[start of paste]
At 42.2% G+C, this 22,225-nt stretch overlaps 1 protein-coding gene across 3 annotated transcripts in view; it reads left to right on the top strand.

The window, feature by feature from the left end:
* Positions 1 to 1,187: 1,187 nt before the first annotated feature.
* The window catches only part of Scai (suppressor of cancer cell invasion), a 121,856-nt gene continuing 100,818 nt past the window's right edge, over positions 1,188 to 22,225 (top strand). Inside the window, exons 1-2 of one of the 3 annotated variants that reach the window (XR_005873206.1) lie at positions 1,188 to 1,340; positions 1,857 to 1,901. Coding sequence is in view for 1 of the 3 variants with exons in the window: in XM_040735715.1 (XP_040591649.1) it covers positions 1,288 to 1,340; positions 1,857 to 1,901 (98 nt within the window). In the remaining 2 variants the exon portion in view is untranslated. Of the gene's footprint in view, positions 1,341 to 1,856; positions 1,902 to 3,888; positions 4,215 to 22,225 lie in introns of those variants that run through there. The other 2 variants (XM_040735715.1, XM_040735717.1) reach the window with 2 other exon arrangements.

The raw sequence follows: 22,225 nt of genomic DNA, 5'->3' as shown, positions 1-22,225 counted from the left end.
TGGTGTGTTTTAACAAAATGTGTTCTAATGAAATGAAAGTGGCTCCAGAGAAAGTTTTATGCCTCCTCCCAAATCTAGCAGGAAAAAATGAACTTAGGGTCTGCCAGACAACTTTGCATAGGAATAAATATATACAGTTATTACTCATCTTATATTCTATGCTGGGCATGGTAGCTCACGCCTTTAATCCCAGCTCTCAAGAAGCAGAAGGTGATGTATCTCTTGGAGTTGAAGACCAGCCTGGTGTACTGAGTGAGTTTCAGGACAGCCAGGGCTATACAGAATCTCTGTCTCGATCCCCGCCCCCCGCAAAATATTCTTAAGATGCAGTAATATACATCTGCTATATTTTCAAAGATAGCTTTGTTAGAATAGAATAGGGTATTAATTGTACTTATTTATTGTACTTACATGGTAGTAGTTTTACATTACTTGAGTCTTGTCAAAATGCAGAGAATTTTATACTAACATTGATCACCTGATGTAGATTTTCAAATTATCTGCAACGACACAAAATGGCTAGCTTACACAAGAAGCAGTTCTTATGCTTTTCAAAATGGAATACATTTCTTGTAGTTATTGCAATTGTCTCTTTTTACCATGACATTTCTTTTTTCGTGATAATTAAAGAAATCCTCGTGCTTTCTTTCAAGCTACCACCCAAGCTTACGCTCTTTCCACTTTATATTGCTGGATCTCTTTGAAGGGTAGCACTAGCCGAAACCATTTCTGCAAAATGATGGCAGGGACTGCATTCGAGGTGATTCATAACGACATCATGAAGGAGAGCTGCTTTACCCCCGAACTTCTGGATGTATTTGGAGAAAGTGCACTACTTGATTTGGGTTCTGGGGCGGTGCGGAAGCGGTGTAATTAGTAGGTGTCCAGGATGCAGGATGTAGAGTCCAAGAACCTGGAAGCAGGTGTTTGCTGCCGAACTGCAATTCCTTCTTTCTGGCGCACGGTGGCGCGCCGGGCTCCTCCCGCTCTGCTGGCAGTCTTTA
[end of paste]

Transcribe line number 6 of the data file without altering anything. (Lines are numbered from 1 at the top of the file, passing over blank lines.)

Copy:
TGGTGTGTTTTAACAAAATGTGTTCTAATGAAATGAAAGTGGCTCCAGAGAAAGTTTTATGCCTCCTCCCAAATCTAGCAGGAAAAAATGAACTTAGGGTCTGCCAGACAACTTTGCATAGGAATAAATATATACAGTTATTACTCATCTTATATTCTATGCTGGGCATGGTAGCTCACGCCTTTAATCCCAGCTCTCAAGAAGCAGAAGGTGATGTATCTCTTGGAGTTGAAGACCAGCCTGGTGTACTGAGTGAGTTTCAGGACAGCCAGGGCTATACAGAATCTCTGTCTCGATCCCCGCCCCCCGCAAAATATTCTTAAGATGCAGTAATATACATCTGCTATATTTTCAAAGATAGCTTTGTTAGAATAGAATAGGGTATTAATTGTACTTATTTATTGTACTTACATGGTAGTAGTTTTACATTACTTGAGTCTTGTCAAAATGCAGAGAATTTTATACTAACATTGATCACCTGATGTAGATTTTCAAATTATCTGCAACGACACAAAATGGCTAGCTTACACAAGAAGCAGTTCTTATGCTTTTCAAAATGGAATACATTTCTTGTAGTTATTGCAATTGTCTCTTTTTACCATGACATTTCTTTTTTCGTGATAATTAAAGAAATCCTCGTGCTTTCTTTCAAGCTACCACCCAAGCTTACGCTCTTTCCACTTTATATTGCTGGATCTCTTTGAAGGGTAGCACTAGCCGAAACCATTTCTGCAAAATGATGGCAGGGACTGCATTCGAGGTGATTCATAACGACATCATGAAGGAGAGCTGCTTTACCCCCGAACTTCTGGATGTATTTGGAGAAAGTGCACTACTTGATTTGGGTTCTGGGGCGGTGCGGAAGCGGTGTAATTAGTAGGTGTCCAGGATGCAGGATGTAGAGTCCAAGAACCTGGAAGCAGGTGTTTGCTGCCGAACTGCAATTCCTTCTTTCTGGCGCACGGTGGCGCGCCGGGCTCCTCCCGCTCTGCTGGCAGTCTTTA